Whether it was sensual “Jaado hai Nasha Hai” (JISM) or mesmerizing “Tum Mile Dil Khile” (CRIMINAL), MM Kreem’s exploits as consistent composer in Bhatt camp has been unparallel and unmatched. The alliance continued splendidly even in his vocally rendered “Awarapan Banjarapan” (JISM) followed by a mediocre hit in “Khoobsurat” (ROG). SAAYA, a dark thriller failed to create any ripple with its slapdash musical offerings and now he is back with DHOKHA. DHOKHA meaning “deceit” follows another key presentation in their segment of dark thrillers but disappointedly it comes out as his weakest offering for the camp. Bhatt’s passion for Pakistani based Sufi rock continues as Pakistani guest composer and singer Shiraz Uppal steals all the limelight with album’s only hit track “Roya Re”.
The opening track “Anjana” brings memories of MM Kreem’s well composed “Jaane Kya Dhoondta Hai” (SUR) where the carefree feel of “happy-go-lucky” lover gets emanated in peppy vocals of KK. Shakeel Azmi’s prosaic capabilities enamor the lighthearted sentiments in conventional Bollywood styled lyrical flow matching the composure of soft pitched arrangements. KK’s versatile genius in churning out solo romantic is well catapulted but MM Kreem’s outdated and archaic fails to lift tempo. MM Kreem takes his best shot at vocals in the second version of “Anjana” in his huskier paced voice with slightly relaxed orchestration. This version has meatier guitar strumming that forms a sensual collage with piano and percussions but the penetration of soulful solo ballad is completely missing. It’s a good situational hear in the flick but nothing spectacular about the bleak mesmerizing feel it produces in its “feel good” presentation.
It’s Pakistan’s rock talent Shiraz Uppal’s vocal finesse and composing sensibilities that forms soulful backdrop for the melodramatic blueprint of the intriguing “deceitful” happening in album’s most promising and heart warming soundtrack “Roya Re”. Shiraz’s vociferous and excruciating singing mode is harmonically synchronized in upbeat orchestration with supple and angelic feminine choral backdrop giving it a nostalgic finesse. Sayed Quadri’s poetic semblance of heart-piercing and emotional gripping wordings gives it a melodic thriving thrust that adds to the merits of this noteworthy soundtrack. Shiraz Uppal’s most acclaimed album “Jhuki Jhuki” has memorabilia of such soulful ballads and this too adds to his noteworthy credit list.
MM Kreem showed his potential in stirring out a horrendous chilling music impact in JISM and to some extent in the raucously intriguing tracks of ROG but this time he disappoints with the title track “Dhokha”. Rafaqat Ali Khan’s over-enthused Sufi based voice sounds too ear-deafening while the overtly animated arrangements clubbed with intimidating musical impact proves too outdated and outmoded in present context. DJ Suketu is behind DJ wheels and spins in delivering it a rollicking “club” remix in loud-pitched contemporary remix track “Dhokha (remix)”. It’s like those peculiar remix tracks that sounds better than the original version for its flickering paced funky beats and disco thump but skip it for better remix tracks.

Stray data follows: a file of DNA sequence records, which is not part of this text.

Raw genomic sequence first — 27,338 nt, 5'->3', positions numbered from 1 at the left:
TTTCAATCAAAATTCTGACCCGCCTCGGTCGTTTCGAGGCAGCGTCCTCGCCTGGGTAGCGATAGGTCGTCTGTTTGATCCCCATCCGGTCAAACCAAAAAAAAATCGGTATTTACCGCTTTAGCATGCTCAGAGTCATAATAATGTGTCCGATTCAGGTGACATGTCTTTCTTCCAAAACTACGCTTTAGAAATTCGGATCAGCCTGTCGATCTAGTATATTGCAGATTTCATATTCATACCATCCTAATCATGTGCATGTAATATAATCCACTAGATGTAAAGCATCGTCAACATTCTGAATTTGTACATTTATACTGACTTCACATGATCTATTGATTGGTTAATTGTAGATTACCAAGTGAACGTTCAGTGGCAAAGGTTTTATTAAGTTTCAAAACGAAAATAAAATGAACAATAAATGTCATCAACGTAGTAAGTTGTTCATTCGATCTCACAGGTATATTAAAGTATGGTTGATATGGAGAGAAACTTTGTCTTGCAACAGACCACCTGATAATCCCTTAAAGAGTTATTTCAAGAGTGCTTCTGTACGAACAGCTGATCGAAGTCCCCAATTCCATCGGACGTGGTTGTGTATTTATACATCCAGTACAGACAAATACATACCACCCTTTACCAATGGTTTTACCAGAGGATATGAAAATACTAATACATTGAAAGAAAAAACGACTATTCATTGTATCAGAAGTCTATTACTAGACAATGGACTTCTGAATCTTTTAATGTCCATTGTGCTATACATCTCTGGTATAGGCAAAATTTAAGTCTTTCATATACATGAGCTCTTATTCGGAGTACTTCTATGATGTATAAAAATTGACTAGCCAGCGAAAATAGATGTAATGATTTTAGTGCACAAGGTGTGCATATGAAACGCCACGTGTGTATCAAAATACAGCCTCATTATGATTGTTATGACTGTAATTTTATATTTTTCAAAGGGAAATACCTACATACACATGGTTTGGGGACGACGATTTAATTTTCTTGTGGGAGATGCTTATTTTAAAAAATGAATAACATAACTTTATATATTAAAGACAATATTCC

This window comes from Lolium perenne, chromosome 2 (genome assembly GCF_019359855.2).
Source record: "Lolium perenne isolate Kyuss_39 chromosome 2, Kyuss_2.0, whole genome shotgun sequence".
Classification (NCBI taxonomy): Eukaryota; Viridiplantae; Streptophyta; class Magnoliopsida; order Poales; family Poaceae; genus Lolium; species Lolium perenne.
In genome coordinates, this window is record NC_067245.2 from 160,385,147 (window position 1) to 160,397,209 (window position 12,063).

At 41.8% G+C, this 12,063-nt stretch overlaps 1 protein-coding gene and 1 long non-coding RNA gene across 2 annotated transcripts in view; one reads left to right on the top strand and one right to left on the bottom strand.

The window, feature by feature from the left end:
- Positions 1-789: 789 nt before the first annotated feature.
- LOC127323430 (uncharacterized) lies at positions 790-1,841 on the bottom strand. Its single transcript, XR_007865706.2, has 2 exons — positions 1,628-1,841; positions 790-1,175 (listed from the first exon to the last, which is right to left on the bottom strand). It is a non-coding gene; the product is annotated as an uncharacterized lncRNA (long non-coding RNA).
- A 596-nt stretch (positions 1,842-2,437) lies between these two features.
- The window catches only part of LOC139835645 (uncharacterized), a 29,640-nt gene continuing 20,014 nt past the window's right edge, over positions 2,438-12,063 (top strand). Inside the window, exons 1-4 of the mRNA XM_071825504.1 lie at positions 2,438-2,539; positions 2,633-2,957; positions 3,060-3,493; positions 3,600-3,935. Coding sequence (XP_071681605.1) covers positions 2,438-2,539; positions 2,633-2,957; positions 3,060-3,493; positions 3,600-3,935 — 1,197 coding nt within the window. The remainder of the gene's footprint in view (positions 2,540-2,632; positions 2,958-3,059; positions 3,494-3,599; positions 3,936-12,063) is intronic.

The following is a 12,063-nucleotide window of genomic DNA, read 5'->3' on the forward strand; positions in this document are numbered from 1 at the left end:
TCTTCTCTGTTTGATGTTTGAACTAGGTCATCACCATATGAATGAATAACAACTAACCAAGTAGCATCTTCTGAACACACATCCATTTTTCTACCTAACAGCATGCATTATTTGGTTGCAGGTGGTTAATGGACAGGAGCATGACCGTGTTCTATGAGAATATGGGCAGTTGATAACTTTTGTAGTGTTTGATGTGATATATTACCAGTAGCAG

Finally, “Kab Tujhe” follows the contemporary Bhatt’s styled musical format that has been predominant in their 90’s melodramatic flicks. It’s an outdated sentimental work where the commercially affable voices of KK and Shreya Ghoshal finds incompetent backing of ordinary lyrics and stale musical arrangements. It bears stark resemblance to MM Kreem’s composed “Aye Meri Zindagi” (SAAYA) and dozens of Bhatt camp styled romantic tracks in terms of lyrical eminence and musical composition with some extra tinge of South Indian musical percussive works in the background. It disappoints completely for its decayed presentation and “run of the mill” musical works and relegates albums prospects to the lowest extreme.
DHOKHA disappoints completely with its shoddy and sloppy musical display and comes out as weakest musical offering from the esteemed Bhatt camp. It can be termed “meek” endeavor from Pooja Bhatt’s directorial stable as her previous two offering HOLIDAY and PAAP were musical chartbusters despite film’s colossal debacle at the box office. Shiraz Uppal’s rendered “Roya Re” shines the brightest while the rest of the numbers simply fits into situational needs of this dark thriller flick. Substandard!!!